Mongolia's mines provide fertile ground for 'eco-Nazis'
Environmental ultra-nationalist groups accuse foreign companies of making money at the expense of the Mongolian landscape
A silver swastika hanging around his neck, Boldbaatar Gombodorj points out his targets on a map of Mongolia like a second world war commander: little flags representing foreign mining firms that he and fellow "eco-Nazis" accuse of destroying their country.
Mongolia's mining boom has brought the vast, sparsely populated country immense wealth but also inequality and ecological damage. Fringe ultranationalist environmentalist movements are now emerging in response.
Herders have roamed Mongolia's steppe for centuries, while the country only threw off the Soviet yoke after decades of domination, creating fertile ground for a mix of communal land rights and nationalism that can turn into unashamed racism.
"Here we want people with Mongolian hearts and Mongolian blood. Those who pollute the rivers and springs taint their purity and they should be punished by death," said Gombodorj, citing the revered Mongol warrior Genghis Khan.
Gombodorj, a 56-year-old retired soldier whose first name means "hero forged from steel", said the swastika was an ancient Mongol symbol and that his group, Fight for the Security of Mongolia, did not support fascism. But others openly identify themselves as neo-Nazis.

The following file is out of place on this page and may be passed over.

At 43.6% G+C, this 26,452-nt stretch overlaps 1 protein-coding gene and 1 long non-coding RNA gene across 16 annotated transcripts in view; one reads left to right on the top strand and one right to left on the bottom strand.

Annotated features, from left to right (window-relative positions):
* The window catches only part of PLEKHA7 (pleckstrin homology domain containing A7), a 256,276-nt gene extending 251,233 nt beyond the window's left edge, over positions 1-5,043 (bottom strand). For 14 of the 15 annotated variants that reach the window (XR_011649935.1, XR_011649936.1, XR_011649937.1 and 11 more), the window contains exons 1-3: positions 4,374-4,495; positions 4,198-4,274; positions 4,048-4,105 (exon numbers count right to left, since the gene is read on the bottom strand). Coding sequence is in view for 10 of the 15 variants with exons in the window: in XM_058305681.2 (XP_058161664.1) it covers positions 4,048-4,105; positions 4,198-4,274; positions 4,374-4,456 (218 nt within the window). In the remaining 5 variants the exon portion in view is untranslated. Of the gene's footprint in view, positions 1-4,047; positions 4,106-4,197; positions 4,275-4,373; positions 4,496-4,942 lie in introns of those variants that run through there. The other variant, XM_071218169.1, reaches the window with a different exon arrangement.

Gombodorj is ready to fight for his cause. A few weeks ago his group was in a tense stand-off with guards at a South Korean-owned mine. "We would have fired if they had," he said.
Mining makes up a fifth of Mongolia's economy and it has enjoyed one of the world's highest growth rates since the authorities invited in foreign companies to extract its gold, copper, coal and iron ore.
Anglo-Australian giant Rio Tinto's Oyu Tolgoi mine is expected to produce 430,000 tonnes of copper and 425,000 ounces of gold a year for 20 years, generating up to one-third of the government's revenue.
But it has been embroiled in disputes and Mongolia's foreign investment laws have since undergone changes.
"The foreigners dictate … what laws should or should not be implemented," says Mongolia's best-known eco-warrior, Tsetsegee Munkhbayar, who heads the group Fire Nation.
In Tsagaan Khass, or "White Swastika", the most radical group, members greet their leader Ariunbold Altankhuum with a Nazi salute while clicking their heels. They dress in black, while some sport swastika tattoos and others wear rings adorned with the Germanic Iron Cross.
In their office, tucked in the basement of a Soviet-era building in central Ulan Bator and overseen by a bust of Genghis Khan, Altankhuum said the group was filling the role of local authorities who had failed to stand up to foreign firms.
Tsagaan Khass members show up at sites unannounced to inspect licences, check on Mongolian workers' wages and ensure the revenues benefit locals. If dissatisfied with what they find, they sabotage operations.
But, wearing a Gestapo-style black leather greatcoat, Altankhuum insisted: "We are not a gang of gangsters." The mining firms "violate the rights of Mongolian citizens", he said. "They dig a hole and then leave behind terrible environmental damage."
Mongolians might become increasingly polarised if mining inequality persisted, said Jargalsaikhan Damdadarjaa, an economist and commentator.
"It is a matter of balancing environmental conditions and mining interests and it is not always done properly," he said.